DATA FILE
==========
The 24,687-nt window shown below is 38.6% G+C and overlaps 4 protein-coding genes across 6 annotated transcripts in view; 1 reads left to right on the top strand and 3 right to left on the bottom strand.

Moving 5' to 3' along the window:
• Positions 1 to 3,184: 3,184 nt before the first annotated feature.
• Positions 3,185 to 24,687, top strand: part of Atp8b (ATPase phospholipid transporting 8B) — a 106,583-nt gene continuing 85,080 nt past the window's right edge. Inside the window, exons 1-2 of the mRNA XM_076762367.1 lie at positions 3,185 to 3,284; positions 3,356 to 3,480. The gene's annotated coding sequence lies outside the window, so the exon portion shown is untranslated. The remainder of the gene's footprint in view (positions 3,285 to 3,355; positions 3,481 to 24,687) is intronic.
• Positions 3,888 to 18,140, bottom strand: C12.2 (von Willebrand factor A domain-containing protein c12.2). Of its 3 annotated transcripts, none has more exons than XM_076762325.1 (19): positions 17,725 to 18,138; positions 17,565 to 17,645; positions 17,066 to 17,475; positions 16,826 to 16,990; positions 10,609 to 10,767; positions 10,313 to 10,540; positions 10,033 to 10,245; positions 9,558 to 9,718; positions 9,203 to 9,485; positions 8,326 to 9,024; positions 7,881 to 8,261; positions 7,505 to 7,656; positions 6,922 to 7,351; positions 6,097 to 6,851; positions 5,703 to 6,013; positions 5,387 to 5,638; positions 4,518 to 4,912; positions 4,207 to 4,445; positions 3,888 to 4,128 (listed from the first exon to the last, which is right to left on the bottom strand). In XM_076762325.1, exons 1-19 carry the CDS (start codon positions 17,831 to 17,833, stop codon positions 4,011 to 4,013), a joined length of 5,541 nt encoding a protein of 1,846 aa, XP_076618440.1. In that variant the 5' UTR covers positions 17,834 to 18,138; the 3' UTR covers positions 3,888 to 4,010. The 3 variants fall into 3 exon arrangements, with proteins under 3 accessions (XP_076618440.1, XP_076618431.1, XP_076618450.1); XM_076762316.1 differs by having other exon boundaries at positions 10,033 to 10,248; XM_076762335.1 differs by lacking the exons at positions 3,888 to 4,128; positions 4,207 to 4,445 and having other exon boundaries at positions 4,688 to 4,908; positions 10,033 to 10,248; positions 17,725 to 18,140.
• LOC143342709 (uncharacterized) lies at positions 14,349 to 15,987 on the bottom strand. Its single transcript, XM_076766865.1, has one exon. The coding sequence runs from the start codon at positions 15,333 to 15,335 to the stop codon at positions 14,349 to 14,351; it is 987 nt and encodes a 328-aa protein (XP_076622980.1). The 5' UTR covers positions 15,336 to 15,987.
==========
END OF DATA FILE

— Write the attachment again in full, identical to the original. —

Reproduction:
The 24,687-nt window shown below is 38.6% G+C and overlaps 4 protein-coding genes across 6 annotated transcripts in view; 1 reads left to right on the top strand and 3 right to left on the bottom strand.

Moving 5' to 3' along the window:
• Positions 1 to 3,184: 3,184 nt before the first annotated feature.
• Positions 3,185 to 24,687, top strand: part of Atp8b (ATPase phospholipid transporting 8B) — a 106,583-nt gene continuing 85,080 nt past the window's right edge. Inside the window, exons 1-2 of the mRNA XM_076762367.1 lie at positions 3,185 to 3,284; positions 3,356 to 3,480. The gene's annotated coding sequence lies outside the window, so the exon portion shown is untranslated. The remainder of the gene's footprint in view (positions 3,285 to 3,355; positions 3,481 to 24,687) is intronic.
• Positions 3,888 to 18,140, bottom strand: C12.2 (von Willebrand factor A domain-containing protein c12.2). Of its 3 annotated transcripts, none has more exons than XM_076762325.1 (19): positions 17,725 to 18,138; positions 17,565 to 17,645; positions 17,066 to 17,475; positions 16,826 to 16,990; positions 10,609 to 10,767; positions 10,313 to 10,540; positions 10,033 to 10,245; positions 9,558 to 9,718; positions 9,203 to 9,485; positions 8,326 to 9,024; positions 7,881 to 8,261; positions 7,505 to 7,656; positions 6,922 to 7,351; positions 6,097 to 6,851; positions 5,703 to 6,013; positions 5,387 to 5,638; positions 4,518 to 4,912; positions 4,207 to 4,445; positions 3,888 to 4,128 (listed from the first exon to the last, which is right to left on the bottom strand). In XM_076762325.1, exons 1-19 carry the CDS (start codon positions 17,831 to 17,833, stop codon positions 4,011 to 4,013), a joined length of 5,541 nt encoding a protein of 1,846 aa, XP_076618440.1. In that variant the 5' UTR covers positions 17,834 to 18,138; the 3' UTR covers positions 3,888 to 4,010. The 3 variants fall into 3 exon arrangements, with proteins under 3 accessions (XP_076618440.1, XP_076618431.1, XP_076618450.1); XM_076762316.1 differs by having other exon boundaries at positions 10,033 to 10,248; XM_076762335.1 differs by lacking the exons at positions 3,888 to 4,128; positions 4,207 to 4,445 and having other exon boundaries at positions 4,688 to 4,908; positions 10,033 to 10,248; positions 17,725 to 18,140.
• LOC143342709 (uncharacterized) lies at positions 14,349 to 15,987 on the bottom strand. Its single transcript, XM_076766865.1, has one exon. The coding sequence runs from the start codon at positions 15,333 to 15,335 to the stop codon at positions 14,349 to 14,351; it is 987 nt and encodes a 328-aa protein (XP_076622980.1). The 5' UTR covers positions 15,336 to 15,987.